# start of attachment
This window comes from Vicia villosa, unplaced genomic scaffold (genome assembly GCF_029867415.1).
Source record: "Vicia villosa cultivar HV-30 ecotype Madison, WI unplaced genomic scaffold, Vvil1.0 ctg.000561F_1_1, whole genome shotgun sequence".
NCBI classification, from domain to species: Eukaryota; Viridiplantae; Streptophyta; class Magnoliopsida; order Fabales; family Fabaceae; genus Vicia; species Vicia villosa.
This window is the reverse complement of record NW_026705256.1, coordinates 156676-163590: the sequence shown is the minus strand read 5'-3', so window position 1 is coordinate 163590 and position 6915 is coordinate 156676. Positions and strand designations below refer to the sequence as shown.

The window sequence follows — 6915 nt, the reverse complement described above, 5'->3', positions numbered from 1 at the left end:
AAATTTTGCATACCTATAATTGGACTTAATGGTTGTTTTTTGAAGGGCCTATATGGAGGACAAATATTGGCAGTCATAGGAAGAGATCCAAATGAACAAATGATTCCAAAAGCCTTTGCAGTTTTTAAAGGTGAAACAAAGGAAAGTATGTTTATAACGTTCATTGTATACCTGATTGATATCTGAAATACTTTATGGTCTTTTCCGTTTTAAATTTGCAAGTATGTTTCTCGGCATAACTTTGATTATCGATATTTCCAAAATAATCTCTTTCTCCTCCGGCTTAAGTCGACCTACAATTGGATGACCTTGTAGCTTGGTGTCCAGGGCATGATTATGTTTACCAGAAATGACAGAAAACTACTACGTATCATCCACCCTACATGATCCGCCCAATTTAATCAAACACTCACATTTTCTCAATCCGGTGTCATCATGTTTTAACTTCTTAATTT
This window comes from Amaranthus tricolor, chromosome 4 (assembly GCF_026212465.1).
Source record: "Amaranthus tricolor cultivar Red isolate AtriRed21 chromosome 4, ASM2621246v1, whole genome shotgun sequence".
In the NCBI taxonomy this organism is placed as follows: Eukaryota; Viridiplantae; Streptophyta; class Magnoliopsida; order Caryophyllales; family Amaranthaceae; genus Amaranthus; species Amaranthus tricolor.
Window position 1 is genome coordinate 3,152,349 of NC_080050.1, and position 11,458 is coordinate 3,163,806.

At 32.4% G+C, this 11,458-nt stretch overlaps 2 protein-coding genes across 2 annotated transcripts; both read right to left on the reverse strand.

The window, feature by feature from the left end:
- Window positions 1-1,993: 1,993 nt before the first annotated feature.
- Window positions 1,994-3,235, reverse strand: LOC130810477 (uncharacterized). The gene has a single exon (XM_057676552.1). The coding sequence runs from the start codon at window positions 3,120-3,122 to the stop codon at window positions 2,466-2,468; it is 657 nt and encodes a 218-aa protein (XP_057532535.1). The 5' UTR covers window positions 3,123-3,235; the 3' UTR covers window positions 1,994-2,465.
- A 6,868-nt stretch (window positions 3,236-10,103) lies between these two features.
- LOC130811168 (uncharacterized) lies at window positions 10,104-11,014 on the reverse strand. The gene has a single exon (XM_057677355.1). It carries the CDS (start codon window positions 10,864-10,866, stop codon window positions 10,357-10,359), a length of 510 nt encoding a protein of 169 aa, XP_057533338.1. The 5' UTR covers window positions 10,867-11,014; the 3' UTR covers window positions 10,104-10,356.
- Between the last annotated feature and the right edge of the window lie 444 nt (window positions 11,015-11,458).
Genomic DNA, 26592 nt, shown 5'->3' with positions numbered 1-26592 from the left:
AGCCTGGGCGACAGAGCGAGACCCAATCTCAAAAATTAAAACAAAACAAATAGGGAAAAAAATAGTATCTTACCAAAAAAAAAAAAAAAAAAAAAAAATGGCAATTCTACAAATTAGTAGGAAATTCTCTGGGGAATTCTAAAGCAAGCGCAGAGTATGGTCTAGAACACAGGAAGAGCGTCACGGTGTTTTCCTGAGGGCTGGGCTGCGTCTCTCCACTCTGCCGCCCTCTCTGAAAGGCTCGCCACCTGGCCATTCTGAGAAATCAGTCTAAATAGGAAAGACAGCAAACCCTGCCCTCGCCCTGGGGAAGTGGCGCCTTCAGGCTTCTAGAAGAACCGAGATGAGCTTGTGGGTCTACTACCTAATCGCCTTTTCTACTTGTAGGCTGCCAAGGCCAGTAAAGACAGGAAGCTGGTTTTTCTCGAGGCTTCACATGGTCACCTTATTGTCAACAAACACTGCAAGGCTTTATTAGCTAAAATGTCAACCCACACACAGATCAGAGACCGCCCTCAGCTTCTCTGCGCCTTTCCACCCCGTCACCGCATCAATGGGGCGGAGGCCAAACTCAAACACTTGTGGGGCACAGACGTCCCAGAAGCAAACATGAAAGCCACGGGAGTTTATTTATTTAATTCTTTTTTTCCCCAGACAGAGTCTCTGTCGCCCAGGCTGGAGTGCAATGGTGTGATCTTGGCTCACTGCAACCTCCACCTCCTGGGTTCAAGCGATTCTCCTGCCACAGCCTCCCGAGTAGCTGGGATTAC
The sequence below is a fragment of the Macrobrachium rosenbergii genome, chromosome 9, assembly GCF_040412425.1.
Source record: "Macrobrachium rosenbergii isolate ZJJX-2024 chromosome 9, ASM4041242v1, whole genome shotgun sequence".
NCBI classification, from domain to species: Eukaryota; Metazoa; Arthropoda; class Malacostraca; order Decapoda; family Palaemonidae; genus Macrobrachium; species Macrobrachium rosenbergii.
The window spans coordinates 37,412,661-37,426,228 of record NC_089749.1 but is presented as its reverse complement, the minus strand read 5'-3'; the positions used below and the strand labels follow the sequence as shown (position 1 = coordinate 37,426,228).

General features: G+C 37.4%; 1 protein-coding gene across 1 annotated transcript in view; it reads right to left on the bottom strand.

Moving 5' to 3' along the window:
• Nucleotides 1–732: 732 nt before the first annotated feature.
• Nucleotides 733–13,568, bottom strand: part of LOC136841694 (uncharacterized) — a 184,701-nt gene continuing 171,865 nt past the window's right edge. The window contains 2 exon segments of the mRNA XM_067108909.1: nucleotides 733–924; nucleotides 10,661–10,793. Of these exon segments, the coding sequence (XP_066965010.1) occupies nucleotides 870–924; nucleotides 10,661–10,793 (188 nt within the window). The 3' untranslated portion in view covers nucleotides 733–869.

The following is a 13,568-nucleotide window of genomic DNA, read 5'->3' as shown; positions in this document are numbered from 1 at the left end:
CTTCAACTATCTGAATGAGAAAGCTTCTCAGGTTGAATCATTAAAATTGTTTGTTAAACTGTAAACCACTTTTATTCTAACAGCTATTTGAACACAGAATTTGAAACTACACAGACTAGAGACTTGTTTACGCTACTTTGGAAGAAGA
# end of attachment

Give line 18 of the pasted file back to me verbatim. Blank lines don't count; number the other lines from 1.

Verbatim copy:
Genomic DNA, 26592 nt, shown 5'->3' with positions numbered 1-26592 from the left: